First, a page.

2004. Senior year of high school/Freshman year of college. Right before high school graduation, a few of my friends and I went down to our shorehouse to have fun. I’m pretty sure my cousin bought me alcohol – first and last time. Over the course of the few days, we were invited to a party at the house at the end of our street. We attended and realized about half way through that it was a party being thrown by a bunch of police officers. Being 18 (or 17 in some cases), we decided it was definitely in our best interest to stay at this party, do Irish car bombs with these cops, and try to coerce many of the cops into taking pictures with us. In true Jersey Shore form, this is not even the dumbest thing we’ve ever participated in down there, but it was epic to our high school lives. Also constituted perhaps the 3rd time I ever drank in high school, which contributed to a very messy freshman year of college.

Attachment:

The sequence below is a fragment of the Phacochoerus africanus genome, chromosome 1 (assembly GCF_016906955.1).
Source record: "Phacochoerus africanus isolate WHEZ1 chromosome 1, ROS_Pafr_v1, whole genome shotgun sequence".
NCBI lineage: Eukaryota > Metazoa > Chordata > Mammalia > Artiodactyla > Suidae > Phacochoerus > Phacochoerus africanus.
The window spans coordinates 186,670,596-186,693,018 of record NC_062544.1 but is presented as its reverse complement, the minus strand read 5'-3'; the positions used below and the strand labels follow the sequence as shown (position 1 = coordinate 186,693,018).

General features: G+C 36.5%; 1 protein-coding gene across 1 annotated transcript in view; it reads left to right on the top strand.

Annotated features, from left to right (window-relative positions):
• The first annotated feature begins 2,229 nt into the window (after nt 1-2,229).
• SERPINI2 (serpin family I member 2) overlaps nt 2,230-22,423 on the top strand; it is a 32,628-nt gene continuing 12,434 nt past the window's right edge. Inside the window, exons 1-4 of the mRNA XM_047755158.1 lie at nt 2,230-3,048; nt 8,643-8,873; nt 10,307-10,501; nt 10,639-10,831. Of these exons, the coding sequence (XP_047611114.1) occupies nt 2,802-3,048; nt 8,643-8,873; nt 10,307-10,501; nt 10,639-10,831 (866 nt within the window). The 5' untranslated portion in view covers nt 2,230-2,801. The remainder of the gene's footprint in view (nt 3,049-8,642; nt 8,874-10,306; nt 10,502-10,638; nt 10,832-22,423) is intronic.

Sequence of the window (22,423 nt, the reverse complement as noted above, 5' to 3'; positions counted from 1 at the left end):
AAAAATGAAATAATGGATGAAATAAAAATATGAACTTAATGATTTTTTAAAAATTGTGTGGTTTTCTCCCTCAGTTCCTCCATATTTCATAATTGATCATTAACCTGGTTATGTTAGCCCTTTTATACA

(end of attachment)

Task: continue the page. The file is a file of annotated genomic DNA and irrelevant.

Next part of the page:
2005. Freshman/Sophomore year of college. In the spring of 2005, I convinced friends to both punch me in the face and hit me with their car (very low speed, no worries). For getting punched in the face and refusing to tell my RA why I had a black eye, I was sent to psychological counseling and had to explain to the head of housing why, exactly, I had asked someone to punch me in the face. I was written up. I was told statistics about how many women get abused and murdered in Chicago every year. I was told that I should have just used make up if I had wanted to see what a black eye was like. But, I was happy. Also, I have been punch free since 2005.